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International Council Will Focus on Prevention of Human Rights Violations
7 Sep 1994

Members of the new International Human Rights Council met for the first time in December at The Carter Center to begin developing strategies to advance and protect human rights worldwide.

Representing diverse elements of the human rights field, the 27-member Council will foster greater collaboration among nongovernmental, international and national organizations, and world leaders. Members began exploring ways to create greater visibility for abuses of human rights, to speak out more strongly for global standards, to provide ideas and support for more effective U.N. human rights activities, and to share information and coordinate efforts among organizations in the field.

"The human rights community has traditionally taken an ex-post facto approach to problems--creating publicity for victims of torture, demanding accountability for persons who have 'disappeared,' or calling for the release of political prisoners," said former President Jimmy Carter, Council chair. "A missing element in this work is an organized effort to try to prevent the violation of human rights. We hope the International Human Rights Council can fill that gap."

The Council meeting focused on several broad goals, including:

  • working to bolster the influence of human rights in United Nations activities;
  • finding ways to assist understaffed U.N. offices that collect and disseminate information on human rights violations;
  • promoting opportunities for domestic NGOs to have greater input on U.N. initiatives, including minimum standards of NGO participation in conferences and commissions;
  • seeking ways to support and strengthen the efforts of the newly created post of U.N. High Commissioner for Human Rights;
  • stimulating greater dialogue between private sector businesses and human rights organizations; and
  • seeking ways to bolster an early warning system for human rights abuses to prevent incipient situations from deteriorating into large-scale catastrophes.

Serving on the Council are human rights leaders from around the world who can advise or assist NGOs, international agencies, and governments promoting and protecting human rights (see below). The Council includes several well-known activists. Wei Jingsheng, an activist for democratic and human rights reform in China, was invited by President Carter to join the Council, but was not permitted to travel to the United States for the meeting. Nobel Prize laureate Wole Soyinka fled his native Nigeria to avoid likely arrest two weeks before participating in the Council meeting.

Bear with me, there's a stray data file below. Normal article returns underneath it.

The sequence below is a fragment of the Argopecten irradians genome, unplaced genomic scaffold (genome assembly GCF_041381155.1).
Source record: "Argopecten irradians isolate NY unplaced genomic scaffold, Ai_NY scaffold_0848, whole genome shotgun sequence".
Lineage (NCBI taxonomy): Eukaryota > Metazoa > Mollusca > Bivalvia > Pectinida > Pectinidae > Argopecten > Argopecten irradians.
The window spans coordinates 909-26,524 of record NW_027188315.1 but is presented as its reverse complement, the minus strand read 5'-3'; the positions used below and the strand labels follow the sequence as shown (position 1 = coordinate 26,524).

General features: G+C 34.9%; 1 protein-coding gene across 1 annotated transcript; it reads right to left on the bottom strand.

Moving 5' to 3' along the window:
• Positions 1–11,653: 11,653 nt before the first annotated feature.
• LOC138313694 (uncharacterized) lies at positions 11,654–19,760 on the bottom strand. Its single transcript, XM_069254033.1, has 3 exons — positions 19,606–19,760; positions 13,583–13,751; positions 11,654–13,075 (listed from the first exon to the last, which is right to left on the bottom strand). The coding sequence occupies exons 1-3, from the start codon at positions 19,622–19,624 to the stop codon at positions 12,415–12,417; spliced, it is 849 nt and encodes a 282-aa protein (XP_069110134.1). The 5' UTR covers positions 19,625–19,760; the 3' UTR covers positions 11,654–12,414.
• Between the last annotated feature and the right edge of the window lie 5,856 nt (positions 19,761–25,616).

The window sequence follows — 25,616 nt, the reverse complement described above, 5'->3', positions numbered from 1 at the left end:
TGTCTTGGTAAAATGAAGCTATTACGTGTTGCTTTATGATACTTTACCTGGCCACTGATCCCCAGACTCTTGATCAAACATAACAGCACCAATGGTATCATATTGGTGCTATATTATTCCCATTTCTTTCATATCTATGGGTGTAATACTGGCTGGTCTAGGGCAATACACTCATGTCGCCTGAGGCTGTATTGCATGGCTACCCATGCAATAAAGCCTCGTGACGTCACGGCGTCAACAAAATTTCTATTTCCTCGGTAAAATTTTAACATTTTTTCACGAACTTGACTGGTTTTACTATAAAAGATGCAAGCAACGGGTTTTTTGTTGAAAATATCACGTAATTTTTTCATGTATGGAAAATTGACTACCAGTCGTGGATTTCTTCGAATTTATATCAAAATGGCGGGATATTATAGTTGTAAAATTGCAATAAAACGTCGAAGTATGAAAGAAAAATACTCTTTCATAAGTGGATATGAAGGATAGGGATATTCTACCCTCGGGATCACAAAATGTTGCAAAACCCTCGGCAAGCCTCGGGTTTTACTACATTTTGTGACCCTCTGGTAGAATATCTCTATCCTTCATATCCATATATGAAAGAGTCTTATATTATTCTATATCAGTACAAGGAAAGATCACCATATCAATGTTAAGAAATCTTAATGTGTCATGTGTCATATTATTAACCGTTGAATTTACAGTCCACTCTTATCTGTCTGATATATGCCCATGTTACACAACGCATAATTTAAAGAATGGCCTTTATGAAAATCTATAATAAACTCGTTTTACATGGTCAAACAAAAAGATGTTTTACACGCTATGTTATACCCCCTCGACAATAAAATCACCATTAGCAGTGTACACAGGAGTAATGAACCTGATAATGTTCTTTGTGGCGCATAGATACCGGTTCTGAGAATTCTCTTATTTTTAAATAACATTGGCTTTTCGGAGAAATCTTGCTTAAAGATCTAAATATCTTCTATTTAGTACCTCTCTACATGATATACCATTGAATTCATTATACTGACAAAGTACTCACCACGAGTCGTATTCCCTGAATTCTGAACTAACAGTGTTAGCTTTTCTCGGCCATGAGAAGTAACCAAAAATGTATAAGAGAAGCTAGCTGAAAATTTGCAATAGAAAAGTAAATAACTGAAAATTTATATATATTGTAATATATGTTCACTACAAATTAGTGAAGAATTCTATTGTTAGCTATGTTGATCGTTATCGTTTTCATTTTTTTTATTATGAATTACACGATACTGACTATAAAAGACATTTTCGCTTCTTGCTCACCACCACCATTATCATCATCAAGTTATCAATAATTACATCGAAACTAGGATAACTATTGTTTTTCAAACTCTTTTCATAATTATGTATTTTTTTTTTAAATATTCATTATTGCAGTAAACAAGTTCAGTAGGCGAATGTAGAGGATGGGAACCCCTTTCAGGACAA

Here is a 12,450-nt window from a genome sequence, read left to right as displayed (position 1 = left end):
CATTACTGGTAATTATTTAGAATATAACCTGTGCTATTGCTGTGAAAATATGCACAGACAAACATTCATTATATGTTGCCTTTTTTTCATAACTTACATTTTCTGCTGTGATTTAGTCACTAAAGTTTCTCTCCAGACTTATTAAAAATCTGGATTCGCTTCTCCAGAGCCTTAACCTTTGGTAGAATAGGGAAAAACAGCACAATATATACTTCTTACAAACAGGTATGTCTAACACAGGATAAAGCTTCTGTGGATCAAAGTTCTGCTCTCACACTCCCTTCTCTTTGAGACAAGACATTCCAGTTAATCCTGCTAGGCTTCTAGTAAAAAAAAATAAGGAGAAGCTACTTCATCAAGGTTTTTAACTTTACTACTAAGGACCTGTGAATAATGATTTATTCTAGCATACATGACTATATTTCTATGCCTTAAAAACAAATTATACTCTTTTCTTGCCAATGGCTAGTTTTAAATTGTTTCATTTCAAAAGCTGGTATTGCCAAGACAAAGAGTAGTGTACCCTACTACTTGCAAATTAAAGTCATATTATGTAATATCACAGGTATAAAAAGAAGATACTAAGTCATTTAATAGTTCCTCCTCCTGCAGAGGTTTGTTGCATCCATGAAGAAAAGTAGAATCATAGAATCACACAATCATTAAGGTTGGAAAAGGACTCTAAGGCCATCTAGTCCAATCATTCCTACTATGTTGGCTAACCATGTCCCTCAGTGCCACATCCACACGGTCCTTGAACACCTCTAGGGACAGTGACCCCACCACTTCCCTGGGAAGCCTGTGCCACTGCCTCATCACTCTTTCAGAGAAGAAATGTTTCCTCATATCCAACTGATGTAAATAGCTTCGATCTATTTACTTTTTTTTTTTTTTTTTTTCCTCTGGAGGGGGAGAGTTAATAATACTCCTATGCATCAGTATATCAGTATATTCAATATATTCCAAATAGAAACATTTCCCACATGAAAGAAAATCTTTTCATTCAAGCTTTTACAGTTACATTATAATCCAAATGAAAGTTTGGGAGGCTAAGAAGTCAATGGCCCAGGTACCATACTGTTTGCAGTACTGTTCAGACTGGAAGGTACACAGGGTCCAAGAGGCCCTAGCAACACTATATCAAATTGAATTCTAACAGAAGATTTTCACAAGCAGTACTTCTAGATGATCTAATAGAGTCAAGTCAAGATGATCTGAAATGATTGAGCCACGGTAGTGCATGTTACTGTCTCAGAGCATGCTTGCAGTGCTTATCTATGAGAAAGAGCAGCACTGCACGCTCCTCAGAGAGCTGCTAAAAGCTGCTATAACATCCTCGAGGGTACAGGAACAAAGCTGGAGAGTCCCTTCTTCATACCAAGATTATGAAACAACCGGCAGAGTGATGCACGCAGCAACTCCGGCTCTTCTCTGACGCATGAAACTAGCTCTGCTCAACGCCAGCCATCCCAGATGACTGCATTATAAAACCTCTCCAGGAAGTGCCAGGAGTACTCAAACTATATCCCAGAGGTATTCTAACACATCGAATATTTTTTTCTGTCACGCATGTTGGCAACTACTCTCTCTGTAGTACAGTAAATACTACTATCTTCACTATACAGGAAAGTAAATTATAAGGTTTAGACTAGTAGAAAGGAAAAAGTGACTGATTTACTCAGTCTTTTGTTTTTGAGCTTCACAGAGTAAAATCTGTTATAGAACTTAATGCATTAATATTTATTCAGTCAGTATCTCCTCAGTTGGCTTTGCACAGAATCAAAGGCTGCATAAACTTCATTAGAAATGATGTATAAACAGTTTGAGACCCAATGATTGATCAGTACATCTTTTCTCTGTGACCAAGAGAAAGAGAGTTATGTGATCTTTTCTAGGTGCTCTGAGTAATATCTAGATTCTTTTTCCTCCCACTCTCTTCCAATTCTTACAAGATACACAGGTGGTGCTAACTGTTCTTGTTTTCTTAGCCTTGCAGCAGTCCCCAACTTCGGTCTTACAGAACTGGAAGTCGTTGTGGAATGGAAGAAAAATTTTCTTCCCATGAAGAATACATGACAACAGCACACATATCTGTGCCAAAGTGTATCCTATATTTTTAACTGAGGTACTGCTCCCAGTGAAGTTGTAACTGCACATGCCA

Operational support for the International Human Rights Council will be based at The Carter Center, which received a $750,000 grant from The John D. and Catherine T. MacArthur Foundation to establish it.


International Human Rights Council

Philip Alston
Chair, U.N. Committee on Economic and Social Rights


Hanan Ashrawi
Founder, Independent Commission for Citizens Rights


Florence Butegwa
Coordinator, Women in Law and Development


Radhika Coomeraswamy
U.N. Special Rapporteur on Violence Against Women
Sri Lanka


Patricia Derian
Former Assistant Secretary for Human Rights
United States


Clarence Dias
President, International Center for Law and Development


Walter Echo-hawk
Senior Attorney, Native American Rights Fund
United States


Felice Gaer
Executive Director, Jacob Blaustein Institute for the Advancementof Human Rights
United States


Stephanie Grant
Director of Program and Policy, Lawyers Committee for Human Rights
United Kingdom


Thomas Hammarberg
Former President, Radda Barnen (Save the Children)


Hina Jilani
Prominent Women's Movement Leader


Elaine Jones
Director-Council, NAACP Legal Defense & Educational Fund
United States


Sia Kaxinawa
Co-Founder, Alliance of the Peoples of the Forest


Teddy Kollek
Former Mayor of Jerusalem


Ewa Letwoska
First Ombudsman in Eastern Europe


Gay McDougall
Executive Director, International Human Rights Law Group
United States


Bacre Waly N'Diaye
U.N. Special Rapporteur for Extrajudicial, Summary, or ArbitraryExecutions


Pedro Nikken
Former U.N. Special Rapporteur on El Salvador


Jacqueline Pitanguy
Head of CEPIA, a national education organization


Michael Posner
Director, Lawyers Committee for Human Rights
United States


Nigel Rodley
U.N. Special Rapporteur on Torture
United Kingdom


Mohammed Sahnoun
U.N. Secretary-General's Former Representative toSomalia


Dorothy Thomas
Director, Women's Rights Project, Human Rights Watch
United States


Andrew Whitley
Former Director, Human Rights Watch/ Middle East, Journalist,Writer
United States


Laurie Wiseberg
Executive Director, Human Rights Internet


Mona Zulficar
Lawyer and Member of the New Civil Forum

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